My organized basketball career came to a screeching halt following my participation on the 8th Grade C Team at Southeast Junior High. Consequently, I had no personal experience with good coaching. This made me particularly susceptible to what I saw in popular culture and on TV. However, my eyes were opened when I started reading about successful coaches like John Wooden, Mike Kryzewski, Phil Jackson, Tony Dungy, Bill Belichick, and many others. I became a glutton for coaching biographies that helped me understand how these coaches approached their work.

In today’s social media world you can follow coaches with the press of a button, and can connect effortlessly with coaches across the world. That wasn’t the case when I started 20 years ago. My earliest exposure to a better way of coaching was attending camps and watching how more experienced coaches taught the game and interacted with their players. I attended workouts at local high schools and colleges, and spent weeks at Point Guard College as an observer. While this connectivity may seem second nature most today, it was crucial for me to broaden my perspective as I watched other coaches use tools I clearly didn’t have yet.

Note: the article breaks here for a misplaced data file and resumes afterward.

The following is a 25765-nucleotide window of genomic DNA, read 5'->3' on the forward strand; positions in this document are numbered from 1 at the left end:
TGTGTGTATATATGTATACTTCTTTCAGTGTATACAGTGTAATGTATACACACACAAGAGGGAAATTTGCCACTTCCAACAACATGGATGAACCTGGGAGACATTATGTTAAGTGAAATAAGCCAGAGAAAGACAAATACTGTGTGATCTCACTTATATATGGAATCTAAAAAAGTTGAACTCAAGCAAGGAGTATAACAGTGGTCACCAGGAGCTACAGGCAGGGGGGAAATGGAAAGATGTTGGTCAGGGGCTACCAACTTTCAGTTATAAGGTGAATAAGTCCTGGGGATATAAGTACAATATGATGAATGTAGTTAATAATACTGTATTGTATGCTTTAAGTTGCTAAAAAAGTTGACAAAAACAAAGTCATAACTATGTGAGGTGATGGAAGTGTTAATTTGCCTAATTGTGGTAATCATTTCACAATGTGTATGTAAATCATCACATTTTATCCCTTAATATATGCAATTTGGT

We Started Asking, What Would Pow Do?

During the first 10 years of my career my fuse gradually got longer. Rather than snapping at the drop of a ball, I started to take notice when the rage monster began to bubble up inside. That still resulted in plenty of outbursts, but the awareness of my simmering temper allowed two important developments.

First, it created space between agitation and explosion. In that space I found time to decide how I wanted to respond, rather than just reacting. As I learned from observing other coaches, I realized there were dozens of other ways to respond to players that were more effective than anger. This newfound space gave me time to look through my proverbial coaching toolbox to choose the most effective response to the situation.

In those moments, one of the most effective strategies has been to let the players have a chance to fix the problem first before the baseline takes its turn. Our current players can thank one former captain in particular for that.

The 2014 senior class featured one particularly courageous member, a young lady affectionately known to all in the basketball family as Pow.

Pow had a fun-loving personality and an infectious laugh, and nothing was going to prevent her from having a good time at practice. She was a hard worker, and through four years of trial and error, she found the right balance between being playful and playing to win. By her senior year we developed a good relationship. When she became a captain, she had a request. She wanted me to check with her before “blowing my top.” 

“Maybe I can do something about it before you go ballistic,” she said with a smile. And with that our mantra for the year was born.

What Would Pow Do?